The Kids in the Hall: The Complete Third Season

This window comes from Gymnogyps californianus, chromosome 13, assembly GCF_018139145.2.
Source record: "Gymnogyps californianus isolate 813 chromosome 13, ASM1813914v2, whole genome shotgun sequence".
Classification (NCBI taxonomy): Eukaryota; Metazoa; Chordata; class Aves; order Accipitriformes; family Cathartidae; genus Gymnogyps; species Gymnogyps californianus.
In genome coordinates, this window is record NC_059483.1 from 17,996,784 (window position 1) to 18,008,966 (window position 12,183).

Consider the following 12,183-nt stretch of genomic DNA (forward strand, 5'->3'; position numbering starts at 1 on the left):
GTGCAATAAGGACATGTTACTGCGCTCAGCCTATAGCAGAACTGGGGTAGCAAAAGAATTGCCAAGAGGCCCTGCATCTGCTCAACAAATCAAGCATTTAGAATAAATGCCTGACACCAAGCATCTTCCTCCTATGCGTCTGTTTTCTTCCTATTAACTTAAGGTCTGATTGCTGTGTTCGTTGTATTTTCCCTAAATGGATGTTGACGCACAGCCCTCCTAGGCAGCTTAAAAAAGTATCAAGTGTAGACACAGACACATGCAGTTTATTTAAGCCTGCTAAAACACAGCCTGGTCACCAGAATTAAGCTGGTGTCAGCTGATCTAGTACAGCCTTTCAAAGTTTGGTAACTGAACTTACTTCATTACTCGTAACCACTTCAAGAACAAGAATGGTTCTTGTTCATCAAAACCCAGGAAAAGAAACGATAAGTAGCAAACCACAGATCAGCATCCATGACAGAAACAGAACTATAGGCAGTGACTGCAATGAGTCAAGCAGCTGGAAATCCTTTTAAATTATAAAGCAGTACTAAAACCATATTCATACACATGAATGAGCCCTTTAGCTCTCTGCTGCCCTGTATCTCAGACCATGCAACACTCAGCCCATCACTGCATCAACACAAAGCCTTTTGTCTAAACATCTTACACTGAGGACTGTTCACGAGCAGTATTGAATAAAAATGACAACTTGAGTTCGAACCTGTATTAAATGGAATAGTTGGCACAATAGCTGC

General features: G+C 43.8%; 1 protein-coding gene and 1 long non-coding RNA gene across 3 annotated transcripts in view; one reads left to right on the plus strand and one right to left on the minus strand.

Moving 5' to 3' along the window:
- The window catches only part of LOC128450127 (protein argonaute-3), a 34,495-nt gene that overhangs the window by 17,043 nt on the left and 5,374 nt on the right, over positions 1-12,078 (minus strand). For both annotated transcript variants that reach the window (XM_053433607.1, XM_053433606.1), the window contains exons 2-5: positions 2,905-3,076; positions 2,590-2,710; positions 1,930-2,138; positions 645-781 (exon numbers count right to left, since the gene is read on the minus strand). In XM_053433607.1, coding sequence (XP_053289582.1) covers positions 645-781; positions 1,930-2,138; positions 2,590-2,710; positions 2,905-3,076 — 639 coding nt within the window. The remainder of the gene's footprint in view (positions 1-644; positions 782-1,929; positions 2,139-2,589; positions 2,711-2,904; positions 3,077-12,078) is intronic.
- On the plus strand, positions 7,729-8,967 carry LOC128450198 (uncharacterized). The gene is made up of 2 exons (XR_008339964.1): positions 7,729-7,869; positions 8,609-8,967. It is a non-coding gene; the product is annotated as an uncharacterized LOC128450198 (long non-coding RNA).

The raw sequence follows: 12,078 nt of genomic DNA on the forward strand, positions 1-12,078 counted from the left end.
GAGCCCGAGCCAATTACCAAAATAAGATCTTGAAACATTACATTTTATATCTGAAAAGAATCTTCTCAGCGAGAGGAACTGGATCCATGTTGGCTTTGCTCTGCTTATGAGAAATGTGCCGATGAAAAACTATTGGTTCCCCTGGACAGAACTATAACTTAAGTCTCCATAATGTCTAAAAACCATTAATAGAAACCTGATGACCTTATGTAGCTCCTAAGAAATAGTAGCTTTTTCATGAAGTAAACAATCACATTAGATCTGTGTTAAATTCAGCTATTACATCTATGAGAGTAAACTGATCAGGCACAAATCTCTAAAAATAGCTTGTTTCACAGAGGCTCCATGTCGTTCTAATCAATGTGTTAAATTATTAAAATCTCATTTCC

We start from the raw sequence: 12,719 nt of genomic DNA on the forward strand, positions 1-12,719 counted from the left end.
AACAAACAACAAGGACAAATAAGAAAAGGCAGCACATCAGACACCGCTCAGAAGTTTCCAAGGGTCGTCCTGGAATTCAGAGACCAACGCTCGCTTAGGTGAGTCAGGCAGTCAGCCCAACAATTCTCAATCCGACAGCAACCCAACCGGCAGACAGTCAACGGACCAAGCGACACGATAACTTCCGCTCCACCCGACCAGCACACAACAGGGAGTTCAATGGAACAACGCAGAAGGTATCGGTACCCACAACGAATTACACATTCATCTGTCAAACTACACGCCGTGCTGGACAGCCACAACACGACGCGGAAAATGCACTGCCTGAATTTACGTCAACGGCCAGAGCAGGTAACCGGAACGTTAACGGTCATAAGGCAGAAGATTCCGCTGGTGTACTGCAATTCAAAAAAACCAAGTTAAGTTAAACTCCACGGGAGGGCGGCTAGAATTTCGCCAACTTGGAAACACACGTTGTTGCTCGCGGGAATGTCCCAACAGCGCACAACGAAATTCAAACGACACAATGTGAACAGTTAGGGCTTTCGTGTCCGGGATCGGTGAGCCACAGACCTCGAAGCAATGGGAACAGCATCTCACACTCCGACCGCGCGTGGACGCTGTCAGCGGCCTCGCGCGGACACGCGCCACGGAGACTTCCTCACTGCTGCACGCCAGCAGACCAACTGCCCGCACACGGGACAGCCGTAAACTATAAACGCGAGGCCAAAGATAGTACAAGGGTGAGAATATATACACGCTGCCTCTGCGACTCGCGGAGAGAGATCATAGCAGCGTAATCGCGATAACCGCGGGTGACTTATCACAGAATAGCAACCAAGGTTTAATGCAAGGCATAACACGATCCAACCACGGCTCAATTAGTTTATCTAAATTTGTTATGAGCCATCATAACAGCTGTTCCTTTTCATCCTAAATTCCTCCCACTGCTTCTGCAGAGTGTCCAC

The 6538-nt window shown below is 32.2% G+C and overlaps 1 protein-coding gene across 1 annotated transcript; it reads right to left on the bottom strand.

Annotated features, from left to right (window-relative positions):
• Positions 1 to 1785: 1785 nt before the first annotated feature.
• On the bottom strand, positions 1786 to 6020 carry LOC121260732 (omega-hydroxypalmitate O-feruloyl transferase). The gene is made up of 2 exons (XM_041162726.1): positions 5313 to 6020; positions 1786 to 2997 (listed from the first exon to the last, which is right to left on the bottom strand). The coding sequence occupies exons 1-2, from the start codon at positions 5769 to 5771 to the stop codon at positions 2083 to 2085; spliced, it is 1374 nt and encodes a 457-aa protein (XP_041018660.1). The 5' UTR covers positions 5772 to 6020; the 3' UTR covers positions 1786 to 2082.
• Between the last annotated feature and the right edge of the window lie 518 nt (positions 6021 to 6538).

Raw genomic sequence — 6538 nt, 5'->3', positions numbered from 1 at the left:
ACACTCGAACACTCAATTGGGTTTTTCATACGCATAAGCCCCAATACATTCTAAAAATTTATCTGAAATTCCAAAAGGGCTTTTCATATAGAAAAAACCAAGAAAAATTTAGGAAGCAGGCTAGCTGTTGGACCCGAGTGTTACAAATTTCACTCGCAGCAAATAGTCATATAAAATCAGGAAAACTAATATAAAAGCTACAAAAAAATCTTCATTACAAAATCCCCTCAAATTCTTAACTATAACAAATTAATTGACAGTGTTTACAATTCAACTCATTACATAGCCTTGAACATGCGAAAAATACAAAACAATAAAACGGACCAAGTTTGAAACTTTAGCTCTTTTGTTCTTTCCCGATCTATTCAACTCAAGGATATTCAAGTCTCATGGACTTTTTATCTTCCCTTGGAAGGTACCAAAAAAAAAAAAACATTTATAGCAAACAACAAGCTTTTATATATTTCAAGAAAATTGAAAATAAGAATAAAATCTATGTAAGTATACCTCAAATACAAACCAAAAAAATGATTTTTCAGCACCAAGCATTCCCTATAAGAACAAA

That flannel-lovin' decade known as the '90s was witness to a whole plethora of cultural and social change. From the breaking down of countless taboos surrounding sexuality and gay culture, the rise of cynicism and indifference, and a much-needed backlash against commerciality and consumerism (hence the second-hand flannel), the '90s were a time of passive rebellion. No one working then in comedy embraced, absorbed and, ultimately, transcended these social climates, neuroses and controversies as cleverly or absurdly as Toronto's five Kids in the Hall. To break down and attempt to decipher exactly what the Kids meant to convey with many of their characters and sketches would be like trying to interpret the meaning behind a feverish dream, since their truly bizarre and often creepy and offensive humour seemed to work on a surreal logic all its own. One that to this day still packs the same potential to befuddle and confound viewers into a state of hilarity that leaves you feeling like you don't know what the hell just hit you. This 20-episode third season, which aired in 1991 to 1992, captures the Kids in full stride, moving with sharp wit through a wide variety of skits featuring already established characters (Chicken Lady, the bitter Cabbie, Flying Pig, Buddy Love, the Head Crusher and Mississippi Gary), as well as one-offs of highly memorable situational insanity, from Kevin McDonald repeatedly choking on chicken kabobs to Bruce McCulloch as a pen-obsessed office stooge going haywire to McDonald's stone-faced king of empty promises, with his constant utterances of "Will do." Their knack for satire was as on point as ever too, from Dave Foley's send-up of French slapstick character M. Hulot putting on his pants to McCulloch's mockery of middle-age yuppies in "He's Hip, He's Cool, He's 45" to Scott Thompson's portrayal of an Italian film star in the unruly Francesca Fiora, the Kids always aimed to bite through the bullshit and expose the confounding truth behind it. Compiled on three individually packaged discs, this boxed set includes a fourth bonus disc featuring 30 minutes of rare footage from the Kids' early performances at Toronto's Rivoli Theatre, cast biographies, trailers, a slide show and audio commentary. As a glimpse or introduction into the Kids in the Hall's neurotic world of absurdity and humour, this package really couldn't do you better. With over eight hours of top-notch footage at your disposal, there's enough to keep you laughing for years to come. (A&E/Paradox)